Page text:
The authorities of Xinjiang Uyghur autonomous region in China expressed intentions to end the illegal mining of Bitcoin by end-August.
According to the news reports, the first rumours on this matter were heard last weekend, following the leak of the documents from the Economic and Information Commission in Xinjiang. Specifically, the authorities are said to take hard-line stance towards the illegal mining under which local power suppliers must report and end any activities for Bitcoin mining.
The documents read that illegal miner is any person that mines cryptocurrencies without state licenses or official agreement with power supplier.
As for electricity providers, the local authorities intend to make suppliers deny providing services to illegal miners. Moreover, they must report on the completed activities by end-August.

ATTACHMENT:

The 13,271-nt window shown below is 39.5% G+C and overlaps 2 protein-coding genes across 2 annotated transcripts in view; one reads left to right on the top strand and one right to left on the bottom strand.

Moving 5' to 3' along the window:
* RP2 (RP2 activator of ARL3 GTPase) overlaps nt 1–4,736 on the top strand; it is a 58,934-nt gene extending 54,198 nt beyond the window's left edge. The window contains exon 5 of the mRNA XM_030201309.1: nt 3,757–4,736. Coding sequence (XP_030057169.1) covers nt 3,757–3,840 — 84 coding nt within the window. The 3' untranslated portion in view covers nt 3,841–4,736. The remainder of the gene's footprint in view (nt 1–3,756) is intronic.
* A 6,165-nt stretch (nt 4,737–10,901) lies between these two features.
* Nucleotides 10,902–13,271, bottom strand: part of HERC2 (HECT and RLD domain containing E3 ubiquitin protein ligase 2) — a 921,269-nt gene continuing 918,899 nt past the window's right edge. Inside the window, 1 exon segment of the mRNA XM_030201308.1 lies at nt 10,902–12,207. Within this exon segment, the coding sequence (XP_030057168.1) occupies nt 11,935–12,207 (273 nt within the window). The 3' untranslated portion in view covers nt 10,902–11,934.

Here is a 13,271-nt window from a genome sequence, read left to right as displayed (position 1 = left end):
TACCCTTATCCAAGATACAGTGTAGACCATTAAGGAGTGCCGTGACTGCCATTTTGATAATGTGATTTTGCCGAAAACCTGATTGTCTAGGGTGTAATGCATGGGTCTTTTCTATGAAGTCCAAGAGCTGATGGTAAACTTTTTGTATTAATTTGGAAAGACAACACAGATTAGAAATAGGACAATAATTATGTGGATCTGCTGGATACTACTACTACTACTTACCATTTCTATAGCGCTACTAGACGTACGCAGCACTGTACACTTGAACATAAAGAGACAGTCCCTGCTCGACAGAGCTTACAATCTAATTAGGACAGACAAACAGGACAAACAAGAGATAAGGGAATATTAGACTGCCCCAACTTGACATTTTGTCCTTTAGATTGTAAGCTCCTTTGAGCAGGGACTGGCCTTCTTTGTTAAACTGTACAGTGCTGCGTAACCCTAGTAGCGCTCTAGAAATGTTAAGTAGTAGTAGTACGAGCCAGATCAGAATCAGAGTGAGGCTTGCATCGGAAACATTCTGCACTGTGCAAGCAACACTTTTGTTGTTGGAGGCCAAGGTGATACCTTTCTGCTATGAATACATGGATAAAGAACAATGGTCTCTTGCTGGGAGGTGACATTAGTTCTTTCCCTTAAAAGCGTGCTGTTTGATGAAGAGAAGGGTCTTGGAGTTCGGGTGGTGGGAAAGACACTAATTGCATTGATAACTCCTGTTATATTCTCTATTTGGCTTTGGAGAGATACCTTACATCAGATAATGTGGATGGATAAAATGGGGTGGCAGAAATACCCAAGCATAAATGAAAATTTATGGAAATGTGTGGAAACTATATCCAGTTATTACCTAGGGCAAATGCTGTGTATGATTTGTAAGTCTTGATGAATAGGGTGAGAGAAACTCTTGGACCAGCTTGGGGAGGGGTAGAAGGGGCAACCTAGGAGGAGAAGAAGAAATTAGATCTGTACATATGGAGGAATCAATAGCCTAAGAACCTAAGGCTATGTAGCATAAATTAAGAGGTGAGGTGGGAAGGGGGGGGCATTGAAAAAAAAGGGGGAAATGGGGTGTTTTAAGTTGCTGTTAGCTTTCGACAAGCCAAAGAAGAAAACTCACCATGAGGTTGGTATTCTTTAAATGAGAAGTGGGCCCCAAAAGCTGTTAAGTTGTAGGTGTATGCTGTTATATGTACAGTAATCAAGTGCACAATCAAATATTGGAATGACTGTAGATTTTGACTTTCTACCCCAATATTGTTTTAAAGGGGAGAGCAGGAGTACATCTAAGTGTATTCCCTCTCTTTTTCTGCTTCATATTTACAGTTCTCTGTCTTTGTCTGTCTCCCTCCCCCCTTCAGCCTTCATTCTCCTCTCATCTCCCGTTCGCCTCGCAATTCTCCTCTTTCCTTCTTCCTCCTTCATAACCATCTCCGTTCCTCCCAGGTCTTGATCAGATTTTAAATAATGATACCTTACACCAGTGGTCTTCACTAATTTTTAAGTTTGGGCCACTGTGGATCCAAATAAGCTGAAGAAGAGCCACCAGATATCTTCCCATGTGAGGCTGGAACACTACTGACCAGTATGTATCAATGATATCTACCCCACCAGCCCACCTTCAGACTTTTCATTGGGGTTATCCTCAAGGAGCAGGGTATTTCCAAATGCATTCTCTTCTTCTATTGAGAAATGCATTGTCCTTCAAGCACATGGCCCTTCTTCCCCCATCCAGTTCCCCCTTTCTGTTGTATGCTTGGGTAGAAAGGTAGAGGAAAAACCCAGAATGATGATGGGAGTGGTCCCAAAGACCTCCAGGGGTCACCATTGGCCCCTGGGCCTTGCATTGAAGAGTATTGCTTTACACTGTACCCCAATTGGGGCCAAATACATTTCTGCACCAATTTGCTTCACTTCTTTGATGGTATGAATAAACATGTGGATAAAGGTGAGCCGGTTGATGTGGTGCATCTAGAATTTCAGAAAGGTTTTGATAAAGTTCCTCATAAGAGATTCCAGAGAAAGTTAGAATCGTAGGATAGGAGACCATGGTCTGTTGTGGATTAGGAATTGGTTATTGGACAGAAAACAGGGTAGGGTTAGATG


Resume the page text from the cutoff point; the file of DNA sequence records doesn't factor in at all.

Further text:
"Local utility agencies and companies will be held accountable if they failed to shut down 'illegal' bitcoin mining operations," reports the media citing the authority.
For reference, local power companies have had to regularly report about mining activities, which is a part of a large-scale project for gradual elimination of the miners in the country.
It is worth mentioning, that the players in this segment have already felt impact from such decision in the region. Specifically, this is confirmed by a representative of a Canada-based project running mining capacities in Xinjiang.
"I have two partners (in the region): one has 18,000 crypto miners, the other has 40,000. And they have been crying for help in the past days, urging me to look for places in the U.S. and Canada (as substitutes). But even for me, I have to get electricity first. And even if I had that, we need to build farms from scratch," as he stated.